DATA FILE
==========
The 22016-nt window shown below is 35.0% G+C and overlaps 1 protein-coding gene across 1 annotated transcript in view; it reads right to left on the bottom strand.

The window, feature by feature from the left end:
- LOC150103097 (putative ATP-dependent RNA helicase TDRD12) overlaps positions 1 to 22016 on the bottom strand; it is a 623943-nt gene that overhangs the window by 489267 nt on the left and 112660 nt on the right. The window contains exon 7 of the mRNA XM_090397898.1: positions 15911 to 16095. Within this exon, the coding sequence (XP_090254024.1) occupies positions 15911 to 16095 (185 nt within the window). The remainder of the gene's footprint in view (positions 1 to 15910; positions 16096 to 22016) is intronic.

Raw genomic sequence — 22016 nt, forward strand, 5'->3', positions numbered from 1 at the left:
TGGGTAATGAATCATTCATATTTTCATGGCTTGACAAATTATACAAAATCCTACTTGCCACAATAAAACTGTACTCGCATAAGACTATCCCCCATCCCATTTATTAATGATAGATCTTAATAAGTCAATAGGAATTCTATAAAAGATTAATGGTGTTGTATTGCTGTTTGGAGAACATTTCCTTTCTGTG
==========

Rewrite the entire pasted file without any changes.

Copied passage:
The 22016-nt window shown below is 35.0% G+C and overlaps 1 protein-coding gene across 1 annotated transcript in view; it reads right to left on the bottom strand.

The window, feature by feature from the left end:
- LOC150103097 (putative ATP-dependent RNA helicase TDRD12) overlaps positions 1 to 22016 on the bottom strand; it is a 623943-nt gene that overhangs the window by 489267 nt on the left and 112660 nt on the right. The window contains exon 7 of the mRNA XM_090397898.1: positions 15911 to 16095. Within this exon, the coding sequence (XP_090254024.1) occupies positions 15911 to 16095 (185 nt within the window). The remainder of the gene's footprint in view (positions 1 to 15910; positions 16096 to 22016) is intronic.

Raw genomic sequence — 22016 nt, forward strand, 5'->3', positions numbered from 1 at the left:
TGGGTAATGAATCATTCATATTTTCATGGCTTGACAAATTATACAAAATCCTACTTGCCACAATAAAACTGTACTCGCATAAGACTATCCCCCATCCCATTTATTAATGATAGATCTTAATAAGTCAATAGGAATTCTATAAAAGATTAATGGTGTTGTATTGCTGTTTGGAGAACATTTCCTTTCTGTG